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Cost

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There is no cost information available for this practice.
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Other Information

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Valdebenito and colleagues (2019) conducted additional analyses on a subset of studies in the meta-analysis to determine the long-term (12 months or more) impact of school-based interventions to reduce exclusion. They found that students in the treatment group experienced a reduction in school exclusion 12 months post-implementation; however, the finding was not statistically significant.

The authors also conducted subgroup analyses (or moderator analyses) to see whether the following factors had an impact on mean effect size and improved outcomes: 1) gender, 2) age, 3) type of intervention, 4) theoretical basis of the intervention, 5) quality of the intervention, 6) reasons for conducting the research, 7) cluster versus individual levels studies, and 8) evaluator role. One moderator analysis found that five types of interventions presented positive (small-to-moderate effect sizes) and statistically significant results in favor of the reduction of school exclusion. These five types were as follows: 1) enhancement of academic skills, 2) mentoring/monitoring, 3) skills training for teachers, 4) counseling/mental health services, and 5) other programs with components such as community service.
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Evidence-Base (Meta-Analyses Reviewed)

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These sources were used in the development of the practice profile:

Meta-Analysis 1
Valdebenito, Sara, Manuel Eisner, David P. Farrington, Maria M. Ttofi, and Alex Sutherland. 2019. “What Can We Do to Reduce Disciplinary School Exclusion? A Systematic Review and Meta-Analysis.” Journal of Experimental Criminology 15:253–87.
https://link.springer.com/article/10.1007/s11292-018-09351-0
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Additional References

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These sources were used in the development of the practice profile:

Cochrane Effective Practice and Organisation of Care (EPOC). 2017. Suggested Risk of Bias Criteria for EPOC Reviews. EPOC Resources for Review Authors. Retrieved January 3, 2020, from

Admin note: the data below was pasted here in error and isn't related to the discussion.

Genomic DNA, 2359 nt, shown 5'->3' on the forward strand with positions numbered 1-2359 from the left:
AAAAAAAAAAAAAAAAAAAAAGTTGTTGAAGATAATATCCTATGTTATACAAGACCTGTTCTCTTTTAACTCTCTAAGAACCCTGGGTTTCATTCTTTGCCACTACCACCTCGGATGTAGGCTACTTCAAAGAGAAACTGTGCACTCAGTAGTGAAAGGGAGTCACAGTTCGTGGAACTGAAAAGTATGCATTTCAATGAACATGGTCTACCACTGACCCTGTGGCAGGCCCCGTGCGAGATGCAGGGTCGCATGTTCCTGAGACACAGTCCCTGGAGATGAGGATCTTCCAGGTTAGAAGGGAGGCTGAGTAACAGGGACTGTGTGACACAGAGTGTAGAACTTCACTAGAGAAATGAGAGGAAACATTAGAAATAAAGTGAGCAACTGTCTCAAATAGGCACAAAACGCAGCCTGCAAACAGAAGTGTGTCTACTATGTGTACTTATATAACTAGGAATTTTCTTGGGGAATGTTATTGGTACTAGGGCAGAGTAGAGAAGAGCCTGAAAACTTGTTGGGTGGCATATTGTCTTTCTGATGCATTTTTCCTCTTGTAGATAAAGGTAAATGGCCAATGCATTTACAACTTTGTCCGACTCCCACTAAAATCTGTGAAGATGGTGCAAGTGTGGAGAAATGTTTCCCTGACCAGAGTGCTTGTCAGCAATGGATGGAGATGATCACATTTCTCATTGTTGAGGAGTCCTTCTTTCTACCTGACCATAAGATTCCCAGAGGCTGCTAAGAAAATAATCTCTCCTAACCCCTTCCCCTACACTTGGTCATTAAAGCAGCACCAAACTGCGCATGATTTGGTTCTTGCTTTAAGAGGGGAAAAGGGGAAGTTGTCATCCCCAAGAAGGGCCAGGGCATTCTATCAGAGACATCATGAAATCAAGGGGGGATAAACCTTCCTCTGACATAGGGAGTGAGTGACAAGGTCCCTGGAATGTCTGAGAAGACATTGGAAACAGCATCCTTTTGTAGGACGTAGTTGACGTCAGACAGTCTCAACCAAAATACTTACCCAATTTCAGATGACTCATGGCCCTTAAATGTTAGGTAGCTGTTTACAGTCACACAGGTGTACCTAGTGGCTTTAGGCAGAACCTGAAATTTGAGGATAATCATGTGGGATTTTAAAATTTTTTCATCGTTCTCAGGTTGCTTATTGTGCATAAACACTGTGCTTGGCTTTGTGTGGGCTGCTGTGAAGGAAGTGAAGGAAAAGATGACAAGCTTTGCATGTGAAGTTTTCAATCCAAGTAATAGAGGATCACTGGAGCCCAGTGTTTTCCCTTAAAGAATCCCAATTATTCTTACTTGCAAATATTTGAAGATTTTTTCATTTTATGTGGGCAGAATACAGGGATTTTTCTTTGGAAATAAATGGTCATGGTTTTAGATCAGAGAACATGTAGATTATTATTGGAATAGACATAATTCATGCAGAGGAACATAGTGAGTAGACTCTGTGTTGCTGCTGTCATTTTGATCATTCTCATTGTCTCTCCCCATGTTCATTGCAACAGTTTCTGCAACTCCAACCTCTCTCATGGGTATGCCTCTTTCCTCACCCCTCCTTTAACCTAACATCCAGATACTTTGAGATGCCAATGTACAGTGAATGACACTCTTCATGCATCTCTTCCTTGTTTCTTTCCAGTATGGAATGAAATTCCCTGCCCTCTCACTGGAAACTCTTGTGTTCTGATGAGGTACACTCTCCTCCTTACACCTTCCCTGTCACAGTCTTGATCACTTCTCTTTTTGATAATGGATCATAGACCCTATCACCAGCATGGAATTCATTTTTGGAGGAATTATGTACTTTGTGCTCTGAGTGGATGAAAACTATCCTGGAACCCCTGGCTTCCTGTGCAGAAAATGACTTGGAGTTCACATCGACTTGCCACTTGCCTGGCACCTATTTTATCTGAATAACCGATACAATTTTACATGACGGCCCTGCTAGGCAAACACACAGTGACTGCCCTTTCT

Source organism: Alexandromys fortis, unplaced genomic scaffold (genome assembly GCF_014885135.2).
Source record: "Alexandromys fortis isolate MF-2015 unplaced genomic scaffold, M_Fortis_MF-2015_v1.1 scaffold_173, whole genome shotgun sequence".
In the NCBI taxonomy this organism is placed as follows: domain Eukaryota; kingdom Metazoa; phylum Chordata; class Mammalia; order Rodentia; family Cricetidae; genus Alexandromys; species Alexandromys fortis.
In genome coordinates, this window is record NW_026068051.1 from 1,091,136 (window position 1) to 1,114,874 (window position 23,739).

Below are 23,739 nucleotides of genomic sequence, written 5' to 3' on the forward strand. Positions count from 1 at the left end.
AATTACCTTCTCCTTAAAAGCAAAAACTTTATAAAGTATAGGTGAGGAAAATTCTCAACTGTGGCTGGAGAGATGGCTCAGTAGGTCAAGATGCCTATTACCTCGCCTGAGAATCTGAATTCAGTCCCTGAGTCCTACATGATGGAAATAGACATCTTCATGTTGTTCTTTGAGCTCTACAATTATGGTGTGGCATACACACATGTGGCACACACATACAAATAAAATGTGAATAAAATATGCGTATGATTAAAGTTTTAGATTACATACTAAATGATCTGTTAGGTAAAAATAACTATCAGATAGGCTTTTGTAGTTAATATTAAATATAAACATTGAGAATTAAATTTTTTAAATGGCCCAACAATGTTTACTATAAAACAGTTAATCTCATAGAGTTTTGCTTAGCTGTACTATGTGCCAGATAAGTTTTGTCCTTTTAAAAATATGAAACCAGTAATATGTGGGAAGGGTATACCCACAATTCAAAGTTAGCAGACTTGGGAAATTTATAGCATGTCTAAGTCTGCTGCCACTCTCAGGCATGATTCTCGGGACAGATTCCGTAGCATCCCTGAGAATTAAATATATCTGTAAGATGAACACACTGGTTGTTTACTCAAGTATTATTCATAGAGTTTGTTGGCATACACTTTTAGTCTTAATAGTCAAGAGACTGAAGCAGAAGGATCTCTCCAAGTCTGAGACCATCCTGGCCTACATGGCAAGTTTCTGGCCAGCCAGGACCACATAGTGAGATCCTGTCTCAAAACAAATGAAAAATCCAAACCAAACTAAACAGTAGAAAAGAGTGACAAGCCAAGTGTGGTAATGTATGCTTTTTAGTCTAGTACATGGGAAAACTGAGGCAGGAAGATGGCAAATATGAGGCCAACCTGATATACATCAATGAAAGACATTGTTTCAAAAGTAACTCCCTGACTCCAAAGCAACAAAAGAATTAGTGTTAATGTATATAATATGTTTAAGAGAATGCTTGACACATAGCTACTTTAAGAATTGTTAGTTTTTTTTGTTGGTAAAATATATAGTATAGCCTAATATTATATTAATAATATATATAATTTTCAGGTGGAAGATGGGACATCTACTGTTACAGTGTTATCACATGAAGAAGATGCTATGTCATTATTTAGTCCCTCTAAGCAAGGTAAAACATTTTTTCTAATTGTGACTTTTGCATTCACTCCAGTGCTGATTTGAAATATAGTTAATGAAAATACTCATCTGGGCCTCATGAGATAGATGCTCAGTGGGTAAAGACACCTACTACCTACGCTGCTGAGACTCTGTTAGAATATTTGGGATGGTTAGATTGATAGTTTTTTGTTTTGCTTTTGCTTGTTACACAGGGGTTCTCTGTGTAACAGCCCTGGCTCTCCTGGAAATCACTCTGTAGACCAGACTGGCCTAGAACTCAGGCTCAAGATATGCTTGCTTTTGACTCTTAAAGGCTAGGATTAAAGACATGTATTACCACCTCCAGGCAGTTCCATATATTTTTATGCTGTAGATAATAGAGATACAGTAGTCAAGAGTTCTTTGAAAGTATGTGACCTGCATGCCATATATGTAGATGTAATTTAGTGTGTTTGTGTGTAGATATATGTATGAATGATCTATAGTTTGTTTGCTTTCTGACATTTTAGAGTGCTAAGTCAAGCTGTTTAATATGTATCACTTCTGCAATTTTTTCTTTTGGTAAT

https://epoc.cochrane.org/resources/epoc-resources-review-authors

Cornell, Dewey G., Korrie Allen, and Xitao Fan. 2012. “A Randomized Controlled Study of the Virginia Student Threat Assessment Guidelines in Kindergarten through Grade 12.” School Psychology Review 41(1):100–15.

Farrell, Albert D., Aleta L. Meyer, and Kamila S. White. 2001. “Evaluation of Responding in Peaceful and Positive Ways (RIPP): A School-Based Prevention Program for Reducing Violence Among Urban Adolescents.” Journal of Clinical Child Psychology 30(4):451–63.

Ialongo, Nick, Jeanne Poduska, Lisa Werthamer, and Sheppard Kellam. 2001. “The Distal Impact of Two First-Grade Preventive Interventions on Conduct Problems and Disorder in Early Adolescence.” Journal of Emotional and Behavioral Disorders 9(3):146–60.

Spink, Lucy. “Disciplinary Exclusion: The Impact of Intervention and Influence of School Ethos.” PhD diss., Newcastle University, 2011.

Wyman, Peter. A., Wendi Cross, Hendricks Brown, Qin Yu, Xin Tu, and Shirley Eberly. 2010. “Intervention to Strengthen Emotional Self-Regulation in Children With Emerging Mental Health Problems: Proximal Impact on School Behavior.” Journal of Abnormal Child Psychology 38(24):707–20.
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Related Programs

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Following are CrimeSolutions.gov-rated programs that are related to this practice:

Responding in Peaceful and Positive Ways (RIPP) Promising - One study
This program for middle school students is designed to provide conflict-resolution strategies and skills to reduce aggressive behavior and prevent violence. The program is rated Promising. Overall, findings were mixed. Results indicated a statistically significant reduction in violent disciplinary code violations and favorable attitudes toward violence for participants, compared with the control group. However, there were no differences between groups in drug use, anxiety, or aggression.

Good Behavior Game Promising - One study